A carbonate in which but half the hydrogen regarding the acid is changed by a positive factor or radical therefore making the percentage for the acid into the positive or basic portion twice what it is in typical carbonates an acid carbonate often called supercarbonate
- a salt of carbonic acid (containing the anion HCO3) in which one hydrogen atom was changed; an acid carbonate
- A carbonate for which but half the hydrogen associated with the acid is replaced by a confident element or radical, thus making the proportion of acid into good or basic part twice just what it is in the regular carbonates; an acid carbonate; -- sometimes known as supercarbonate.
In medication, bicarbonate typically means bicarbonate of soda (sodium bicarbonate, baking soda), a white dust that's a common ingredient in antacids. In addition, the bicarbonate amount is an indirect measure of the acidity associated with the bloodstream that is determined when electrolytes are tested. The standard serum range for bicarbonate is 22'30 mmol/liter.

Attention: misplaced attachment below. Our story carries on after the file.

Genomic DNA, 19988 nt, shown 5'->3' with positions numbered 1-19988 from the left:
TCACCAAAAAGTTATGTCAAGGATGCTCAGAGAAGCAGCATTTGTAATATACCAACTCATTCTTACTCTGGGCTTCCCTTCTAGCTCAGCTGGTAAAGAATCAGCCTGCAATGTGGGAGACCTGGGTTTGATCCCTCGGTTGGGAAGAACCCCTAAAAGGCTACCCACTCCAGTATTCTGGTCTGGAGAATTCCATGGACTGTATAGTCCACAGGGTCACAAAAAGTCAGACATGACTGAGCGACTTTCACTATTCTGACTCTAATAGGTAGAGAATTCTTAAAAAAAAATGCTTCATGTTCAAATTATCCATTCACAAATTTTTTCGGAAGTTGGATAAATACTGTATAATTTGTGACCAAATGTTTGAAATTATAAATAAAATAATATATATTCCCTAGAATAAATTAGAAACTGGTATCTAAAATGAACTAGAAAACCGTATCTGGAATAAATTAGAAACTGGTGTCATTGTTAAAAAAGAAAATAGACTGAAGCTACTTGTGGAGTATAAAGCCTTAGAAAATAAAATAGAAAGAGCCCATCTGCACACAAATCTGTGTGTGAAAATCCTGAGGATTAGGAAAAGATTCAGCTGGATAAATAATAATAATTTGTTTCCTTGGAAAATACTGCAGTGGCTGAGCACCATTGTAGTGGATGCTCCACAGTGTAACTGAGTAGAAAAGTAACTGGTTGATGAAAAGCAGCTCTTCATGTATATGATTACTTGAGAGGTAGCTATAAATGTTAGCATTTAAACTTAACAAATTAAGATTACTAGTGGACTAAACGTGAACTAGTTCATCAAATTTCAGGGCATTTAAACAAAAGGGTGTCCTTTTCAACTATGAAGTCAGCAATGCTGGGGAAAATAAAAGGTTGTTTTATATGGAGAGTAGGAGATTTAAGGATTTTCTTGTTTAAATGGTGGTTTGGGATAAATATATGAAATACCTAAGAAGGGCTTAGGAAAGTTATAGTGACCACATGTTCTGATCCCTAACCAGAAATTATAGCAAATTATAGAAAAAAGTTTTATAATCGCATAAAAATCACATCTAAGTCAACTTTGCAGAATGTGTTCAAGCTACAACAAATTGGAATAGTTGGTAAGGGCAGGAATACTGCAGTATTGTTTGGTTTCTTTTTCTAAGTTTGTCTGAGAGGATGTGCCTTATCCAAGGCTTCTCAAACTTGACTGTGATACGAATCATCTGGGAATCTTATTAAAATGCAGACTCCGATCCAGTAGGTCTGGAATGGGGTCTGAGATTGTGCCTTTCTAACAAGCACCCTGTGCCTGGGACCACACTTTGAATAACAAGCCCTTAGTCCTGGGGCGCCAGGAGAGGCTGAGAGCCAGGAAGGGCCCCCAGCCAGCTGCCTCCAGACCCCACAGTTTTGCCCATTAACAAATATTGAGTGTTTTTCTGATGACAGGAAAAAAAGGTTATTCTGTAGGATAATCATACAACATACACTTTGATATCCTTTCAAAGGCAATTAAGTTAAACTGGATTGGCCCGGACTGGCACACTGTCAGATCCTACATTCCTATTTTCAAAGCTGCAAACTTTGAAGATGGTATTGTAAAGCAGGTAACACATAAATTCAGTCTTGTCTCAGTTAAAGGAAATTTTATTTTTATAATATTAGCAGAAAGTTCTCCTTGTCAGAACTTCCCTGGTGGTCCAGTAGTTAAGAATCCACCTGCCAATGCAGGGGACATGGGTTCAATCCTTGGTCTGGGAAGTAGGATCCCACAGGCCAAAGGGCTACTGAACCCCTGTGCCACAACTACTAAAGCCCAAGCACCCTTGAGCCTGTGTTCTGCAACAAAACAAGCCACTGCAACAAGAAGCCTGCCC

1814, bi-carbonate of potash, evidently created by English chemist William Hyde Wollaston (1766-1828), from bi- + carbonate.
(letter.) A carbonate which but one half the hydrogen for the acid is replaced by an optimistic factor or radical, therefore making the proportion associated with the acid into the good or basic part twice just what it really is in the typical carbonates; an acid carbonate; -- sometimes called supercarbonate.
All of this is not available, for carbonic acid is present as such in solution, as bicarbonate (of magnesium mainly) and as normal carbonate.